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Thursday, October 20, 2011

Ask the Matriarch - A Pastoral Concern

What is our responsibility to those who have absented themselves from the congregation, but have not removed their membership? That's the question one of our Revgals is mulling over this week...

I have been serving my church for almost 7 years. And, a few years ago, we went through a really painful split. A few of our long-term members left and will not be back until I go...if then. It was awful at the time, but the church survived and we are healthy now. As for the members who left, most are going to other churches (though they have said they will never 'officially' move their membership). My question is this: what is my pastoral responsibility if there is an emergency or a crisis? If they had simply 'faded away' from church, that would be one thing. But, they left angry and acting very hateful, and they have continued to be angry and hateful to church members who have seen them since the hubbub. I'm not sure what my response should be if they have a medical emergency.

Muthah+ responds...

Often in our ministry, we face issues like this. When we arrive in the parish, our presence (it is not about us) brings issues in the parish to a head. The persons who left, left for a reason. You are most likely NOT the reason. The reasons are within the congregation and probably have been for years. The new pastor just becomes the lightning rod for those issues.

If they want you to minister to them in emergencies, offer. But don't be surprised if they cannot accept your gracious offer. I find such changes in the static community are what enliven congregations. They give fresh energy to those who were not a part of the conflict. They also free up those who led the conflict to extricate themselves from the dynamics of the conflict and sometimes learn new ways to live out their faith lives. God is always providing such ways for parishes to grow--if not in numbers then in faith.

Most likely this whole issue has nothing to do with you--we gals often take on the responsibility for everything. And if things are going well with the congregation, let yourself off the hook. If there are those who still mourn the 'departed' in your congregation, I would suggest that you ask them to call on them--not you.In an emergency or when there has been a tragedy in the family, offer your condolences or offer your prayers. If that family needs you, they will let you know.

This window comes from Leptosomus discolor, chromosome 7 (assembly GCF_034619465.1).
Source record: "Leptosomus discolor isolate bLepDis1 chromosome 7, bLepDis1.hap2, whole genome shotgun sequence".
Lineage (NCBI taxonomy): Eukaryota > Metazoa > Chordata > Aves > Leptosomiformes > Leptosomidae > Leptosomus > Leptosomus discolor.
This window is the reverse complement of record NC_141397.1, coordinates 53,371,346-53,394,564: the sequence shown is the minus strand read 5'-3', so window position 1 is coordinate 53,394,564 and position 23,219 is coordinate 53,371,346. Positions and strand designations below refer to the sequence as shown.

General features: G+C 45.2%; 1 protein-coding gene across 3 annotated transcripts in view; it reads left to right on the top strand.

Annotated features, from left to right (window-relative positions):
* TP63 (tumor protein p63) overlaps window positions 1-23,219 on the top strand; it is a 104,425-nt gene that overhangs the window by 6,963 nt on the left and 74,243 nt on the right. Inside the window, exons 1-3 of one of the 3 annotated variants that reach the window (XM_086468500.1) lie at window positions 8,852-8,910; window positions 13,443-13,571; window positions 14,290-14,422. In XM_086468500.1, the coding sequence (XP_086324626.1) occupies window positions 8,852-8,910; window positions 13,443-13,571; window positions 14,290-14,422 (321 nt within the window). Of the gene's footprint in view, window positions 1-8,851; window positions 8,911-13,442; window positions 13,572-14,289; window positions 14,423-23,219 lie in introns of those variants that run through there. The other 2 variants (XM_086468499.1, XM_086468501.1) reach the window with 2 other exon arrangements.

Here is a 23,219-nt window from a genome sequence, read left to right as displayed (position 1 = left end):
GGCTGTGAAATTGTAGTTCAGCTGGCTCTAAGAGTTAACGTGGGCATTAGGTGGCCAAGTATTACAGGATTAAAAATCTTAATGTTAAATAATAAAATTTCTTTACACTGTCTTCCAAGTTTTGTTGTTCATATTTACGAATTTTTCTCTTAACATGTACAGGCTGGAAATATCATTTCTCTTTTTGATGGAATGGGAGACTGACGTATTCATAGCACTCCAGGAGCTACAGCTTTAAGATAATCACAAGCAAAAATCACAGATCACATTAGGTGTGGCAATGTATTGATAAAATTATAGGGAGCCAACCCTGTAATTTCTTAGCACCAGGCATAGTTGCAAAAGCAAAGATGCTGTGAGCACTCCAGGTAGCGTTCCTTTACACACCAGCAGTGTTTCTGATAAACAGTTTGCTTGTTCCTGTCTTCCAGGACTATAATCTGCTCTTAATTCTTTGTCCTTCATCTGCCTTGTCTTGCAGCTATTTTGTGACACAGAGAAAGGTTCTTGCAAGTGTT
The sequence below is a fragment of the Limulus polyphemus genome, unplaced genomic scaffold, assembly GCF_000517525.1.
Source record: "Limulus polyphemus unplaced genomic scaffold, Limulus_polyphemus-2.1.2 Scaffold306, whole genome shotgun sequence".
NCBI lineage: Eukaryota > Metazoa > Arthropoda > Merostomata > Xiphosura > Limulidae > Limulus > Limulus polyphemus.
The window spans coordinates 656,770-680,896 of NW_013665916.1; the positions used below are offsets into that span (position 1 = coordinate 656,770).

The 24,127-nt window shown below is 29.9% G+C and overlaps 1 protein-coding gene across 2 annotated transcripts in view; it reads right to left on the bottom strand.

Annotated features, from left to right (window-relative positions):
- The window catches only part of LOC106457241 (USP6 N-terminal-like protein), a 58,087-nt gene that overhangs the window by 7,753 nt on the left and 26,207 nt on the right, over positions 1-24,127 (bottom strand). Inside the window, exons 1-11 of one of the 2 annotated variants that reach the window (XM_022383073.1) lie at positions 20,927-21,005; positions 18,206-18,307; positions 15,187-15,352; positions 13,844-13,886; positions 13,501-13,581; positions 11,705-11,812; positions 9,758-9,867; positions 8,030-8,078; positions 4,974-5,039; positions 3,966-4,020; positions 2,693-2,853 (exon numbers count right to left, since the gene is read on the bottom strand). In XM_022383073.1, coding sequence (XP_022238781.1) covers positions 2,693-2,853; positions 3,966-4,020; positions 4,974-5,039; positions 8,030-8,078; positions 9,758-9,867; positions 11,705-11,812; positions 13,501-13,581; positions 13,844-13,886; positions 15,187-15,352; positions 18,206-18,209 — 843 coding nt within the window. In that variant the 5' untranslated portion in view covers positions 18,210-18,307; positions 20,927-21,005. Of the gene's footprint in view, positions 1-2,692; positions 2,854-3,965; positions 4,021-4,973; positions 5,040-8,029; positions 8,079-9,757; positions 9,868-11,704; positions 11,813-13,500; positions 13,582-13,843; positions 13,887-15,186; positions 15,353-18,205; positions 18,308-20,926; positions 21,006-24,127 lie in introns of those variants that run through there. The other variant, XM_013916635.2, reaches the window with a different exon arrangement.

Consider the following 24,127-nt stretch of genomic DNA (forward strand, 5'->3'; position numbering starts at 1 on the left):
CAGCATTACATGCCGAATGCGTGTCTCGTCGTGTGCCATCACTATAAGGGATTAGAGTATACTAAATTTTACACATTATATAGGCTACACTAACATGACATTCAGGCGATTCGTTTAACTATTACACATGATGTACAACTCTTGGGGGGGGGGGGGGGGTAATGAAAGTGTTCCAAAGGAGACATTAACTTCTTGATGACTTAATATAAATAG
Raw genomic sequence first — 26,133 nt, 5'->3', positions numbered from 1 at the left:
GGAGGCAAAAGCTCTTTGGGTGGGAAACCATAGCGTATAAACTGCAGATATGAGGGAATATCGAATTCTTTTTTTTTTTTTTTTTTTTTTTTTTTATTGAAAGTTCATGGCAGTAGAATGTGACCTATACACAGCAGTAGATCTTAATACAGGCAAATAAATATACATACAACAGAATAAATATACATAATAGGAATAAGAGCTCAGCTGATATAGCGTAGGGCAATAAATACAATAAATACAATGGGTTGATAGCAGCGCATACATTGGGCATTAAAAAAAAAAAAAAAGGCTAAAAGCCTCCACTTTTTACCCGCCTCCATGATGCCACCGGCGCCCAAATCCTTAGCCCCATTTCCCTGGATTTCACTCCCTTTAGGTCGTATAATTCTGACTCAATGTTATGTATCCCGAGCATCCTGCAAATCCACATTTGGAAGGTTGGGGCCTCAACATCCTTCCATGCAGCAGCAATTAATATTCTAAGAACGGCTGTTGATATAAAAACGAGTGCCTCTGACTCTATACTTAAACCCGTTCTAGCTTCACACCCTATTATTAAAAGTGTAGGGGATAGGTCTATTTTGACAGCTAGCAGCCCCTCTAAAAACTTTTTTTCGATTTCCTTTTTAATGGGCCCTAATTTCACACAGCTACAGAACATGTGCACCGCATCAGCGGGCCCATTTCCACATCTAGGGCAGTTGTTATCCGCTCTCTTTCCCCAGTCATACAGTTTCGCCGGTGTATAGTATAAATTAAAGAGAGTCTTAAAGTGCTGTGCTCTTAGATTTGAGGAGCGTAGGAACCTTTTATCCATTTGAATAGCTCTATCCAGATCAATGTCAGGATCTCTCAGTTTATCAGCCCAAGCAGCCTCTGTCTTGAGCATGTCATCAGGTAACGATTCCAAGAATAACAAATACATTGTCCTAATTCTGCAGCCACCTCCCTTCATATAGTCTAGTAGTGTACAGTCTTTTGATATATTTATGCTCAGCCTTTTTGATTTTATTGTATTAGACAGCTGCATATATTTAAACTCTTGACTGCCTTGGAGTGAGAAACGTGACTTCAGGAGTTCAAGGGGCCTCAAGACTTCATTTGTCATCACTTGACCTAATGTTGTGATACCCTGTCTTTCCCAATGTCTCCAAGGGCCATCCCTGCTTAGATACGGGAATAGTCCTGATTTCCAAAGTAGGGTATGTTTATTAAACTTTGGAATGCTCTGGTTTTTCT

Faithfully, Muthah+

Do you have experience with this situation? Do you have opinions about this as a lay or clergy person? Join in the conversation.

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May you live in God's amazing grace today+


  1. Last year, I had a member who was very angry. He quit everything and stopped coming to church, taking his wife out with him. And I was partially responsible for his anger - although most of us feel he overreacted.

    Two months later, he had a serious fall and was hospitalized. I went straight to the hospital and that was what turned things around. As soon as he was able, he and his wife returned to church but not to ministry.

    And then I fired the organist. He had been one of the chief complainers but my actions have once again caused him to leave the church - this time it took him a few weeks and I really don't know if he and his wife are gone for good this time or not. He sent me an angry email and I sent him a reply, carefully worded.
    If there should be a pastoral emergency, I will still respond. I have no idea whether I would be welcomed but I have to go anyway.

    Rejection is something we can't shy away from. It's part of the job. And sometimes, it doesn't happen when we have been expecting it!

  2. I would say if they contact you and ask for your to visit, then you respond. I would not go to them unless you are invited directly by them. They are going to other churches - despite membership rolls - they have other pastors now.

  3. That's a hard one. If it's a former member who I know does not have another pastor to provide care, I will go — once. If I'm kicked out or turned away, I try to leave with a blessing.

    If their situation has been brought to my attention by someone else, I will say, "Do you mind contacting X and asking if s/he would like a visit? I'd be glad to go."

    In extreme situations, where I know they need a clergy presence and know they won't accept mine, I've tabbed a colleague to go.

    Generally, I try to take the high road and tell myself that as justified as I am in staying away, I'd feel terrible if "something happened."

  4. I haven't been in the exact situation, but a similar one. What I do when someone is attending another church, but still technically a member of mine is make sure to send a handwritten note on a card. In my case most of the folks who have left actually left before I came, so we have no relationship anyway. I use this with folks who have left since I have come, too.


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